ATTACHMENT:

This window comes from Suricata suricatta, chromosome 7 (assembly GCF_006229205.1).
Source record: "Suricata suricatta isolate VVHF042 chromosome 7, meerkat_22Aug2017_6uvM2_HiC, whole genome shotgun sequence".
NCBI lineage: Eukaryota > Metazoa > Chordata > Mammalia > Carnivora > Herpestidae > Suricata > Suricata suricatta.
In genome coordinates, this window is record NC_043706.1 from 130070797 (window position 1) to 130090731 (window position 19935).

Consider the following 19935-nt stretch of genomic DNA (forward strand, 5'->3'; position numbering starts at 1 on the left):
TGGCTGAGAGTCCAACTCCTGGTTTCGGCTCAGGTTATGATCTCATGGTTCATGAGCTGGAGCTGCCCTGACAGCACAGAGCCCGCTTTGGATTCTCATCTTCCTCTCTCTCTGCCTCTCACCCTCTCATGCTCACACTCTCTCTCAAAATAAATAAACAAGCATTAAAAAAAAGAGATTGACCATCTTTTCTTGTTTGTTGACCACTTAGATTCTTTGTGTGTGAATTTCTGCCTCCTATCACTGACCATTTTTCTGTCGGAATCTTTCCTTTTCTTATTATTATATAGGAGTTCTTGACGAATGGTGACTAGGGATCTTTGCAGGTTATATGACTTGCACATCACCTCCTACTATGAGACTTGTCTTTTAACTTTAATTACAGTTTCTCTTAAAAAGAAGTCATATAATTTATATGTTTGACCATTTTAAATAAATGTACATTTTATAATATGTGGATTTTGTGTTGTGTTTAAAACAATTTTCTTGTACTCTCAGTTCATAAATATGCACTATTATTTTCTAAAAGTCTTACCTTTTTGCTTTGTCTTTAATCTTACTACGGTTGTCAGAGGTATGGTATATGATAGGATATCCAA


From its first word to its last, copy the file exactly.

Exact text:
This window comes from Suricata suricatta, chromosome 7 (assembly GCF_006229205.1).
Source record: "Suricata suricatta isolate VVHF042 chromosome 7, meerkat_22Aug2017_6uvM2_HiC, whole genome shotgun sequence".
NCBI lineage: Eukaryota > Metazoa > Chordata > Mammalia > Carnivora > Herpestidae > Suricata > Suricata suricatta.
In genome coordinates, this window is record NC_043706.1 from 130070797 (window position 1) to 130090731 (window position 19935).

Consider the following 19935-nt stretch of genomic DNA (forward strand, 5'->3'; position numbering starts at 1 on the left):
TGGCTGAGAGTCCAACTCCTGGTTTCGGCTCAGGTTATGATCTCATGGTTCATGAGCTGGAGCTGCCCTGACAGCACAGAGCCCGCTTTGGATTCTCATCTTCCTCTCTCTCTGCCTCTCACCCTCTCATGCTCACACTCTCTCTCAAAATAAATAAACAAGCATTAAAAAAAAGAGATTGACCATCTTTTCTTGTTTGTTGACCACTTAGATTCTTTGTGTGTGAATTTCTGCCTCCTATCACTGACCATTTTTCTGTCGGAATCTTTCCTTTTCTTATTATTATATAGGAGTTCTTGACGAATGGTGACTAGGGATCTTTGCAGGTTATATGACTTGCACATCACCTCCTACTATGAGACTTGTCTTTTAACTTTAATTACAGTTTCTCTTAAAAAGAAGTCATATAATTTATATGTTTGACCATTTTAAATAAATGTACATTTTATAATATGTGGATTTTGTGTTGTGTTTAAAACAATTTTCTTGTACTCTCAGTTCATAAATATGCACTATTATTTTCTAAAAGTCTTACCTTTTTGCTTTGTCTTTAATCTTACTACGGTTGTCAGAGGTATGGTATATGATAGGATATCCAA